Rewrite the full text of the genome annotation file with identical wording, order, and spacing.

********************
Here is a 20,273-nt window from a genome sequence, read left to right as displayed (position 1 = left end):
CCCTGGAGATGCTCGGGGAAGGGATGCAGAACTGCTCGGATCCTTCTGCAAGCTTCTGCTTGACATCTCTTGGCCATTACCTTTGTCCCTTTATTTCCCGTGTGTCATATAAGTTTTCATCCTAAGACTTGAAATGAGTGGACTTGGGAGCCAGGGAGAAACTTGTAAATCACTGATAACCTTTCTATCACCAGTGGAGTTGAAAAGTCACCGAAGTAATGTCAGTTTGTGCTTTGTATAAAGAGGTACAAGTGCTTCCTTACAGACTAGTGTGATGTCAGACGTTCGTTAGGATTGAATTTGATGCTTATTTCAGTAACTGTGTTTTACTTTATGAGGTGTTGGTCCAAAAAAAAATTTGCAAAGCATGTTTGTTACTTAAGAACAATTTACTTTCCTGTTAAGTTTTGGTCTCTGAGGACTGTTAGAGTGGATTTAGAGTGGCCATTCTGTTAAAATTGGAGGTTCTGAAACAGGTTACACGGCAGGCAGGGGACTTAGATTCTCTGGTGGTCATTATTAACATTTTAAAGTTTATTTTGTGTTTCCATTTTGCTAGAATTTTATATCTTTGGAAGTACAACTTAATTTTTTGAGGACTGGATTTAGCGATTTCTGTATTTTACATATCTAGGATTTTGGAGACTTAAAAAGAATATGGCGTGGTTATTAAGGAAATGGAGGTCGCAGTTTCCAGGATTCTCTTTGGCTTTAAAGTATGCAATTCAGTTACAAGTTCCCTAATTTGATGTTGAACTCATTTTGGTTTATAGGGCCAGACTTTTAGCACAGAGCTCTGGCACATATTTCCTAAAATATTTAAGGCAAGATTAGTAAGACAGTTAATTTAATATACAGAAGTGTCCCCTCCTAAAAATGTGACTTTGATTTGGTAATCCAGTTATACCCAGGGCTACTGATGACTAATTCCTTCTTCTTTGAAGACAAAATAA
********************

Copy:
Here is a 20,273-nt window from a genome sequence, read left to right as displayed (position 1 = left end):
CCCTGGAGATGCTCGGGGAAGGGATGCAGAACTGCTCGGATCCTTCTGCAAGCTTCTGCTTGACATCTCTTGGCCATTACCTTTGTCCCTTTATTTCCCGTGTGTCATATAAGTTTTCATCCTAAGACTTGAAATGAGTGGACTTGGGAGCCAGGGAGAAACTTGTAAATCACTGATAACCTTTCTATCACCAGTGGAGTTGAAAAGTCACCGAAGTAATGTCAGTTTGTGCTTTGTATAAAGAGGTACAAGTGCTTCCTTACAGACTAGTGTGATGTCAGACGTTCGTTAGGATTGAATTTGATGCTTATTTCAGTAACTGTGTTTTACTTTATGAGGTGTTGGTCCAAAAAAAAATTTGCAAAGCATGTTTGTTACTTAAGAACAATTTACTTTCCTGTTAAGTTTTGGTCTCTGAGGACTGTTAGAGTGGATTTAGAGTGGCCATTCTGTTAAAATTGGAGGTTCTGAAACAGGTTACACGGCAGGCAGGGGACTTAGATTCTCTGGTGGTCATTATTAACATTTTAAAGTTTATTTTGTGTTTCCATTTTGCTAGAATTTTATATCTTTGGAAGTACAACTTAATTTTTTGAGGACTGGATTTAGCGATTTCTGTATTTTACATATCTAGGATTTTGGAGACTTAAAAAGAATATGGCGTGGTTATTAAGGAAATGGAGGTCGCAGTTTCCAGGATTCTCTTTGGCTTTAAAGTATGCAATTCAGTTACAAGTTCCCTAATTTGATGTTGAACTCATTTTGGTTTATAGGGCCAGACTTTTAGCACAGAGCTCTGGCACATATTTCCTAAAATATTTAAGGCAAGATTAGTAAGACAGTTAATTTAATATACAGAAGTGTCCCCTCCTAAAAATGTGACTTTGATTTGGTAATCCAGTTATACCCAGGGCTACTGATGACTAATTCCTTCTTCTTTGAAGACAAAATAA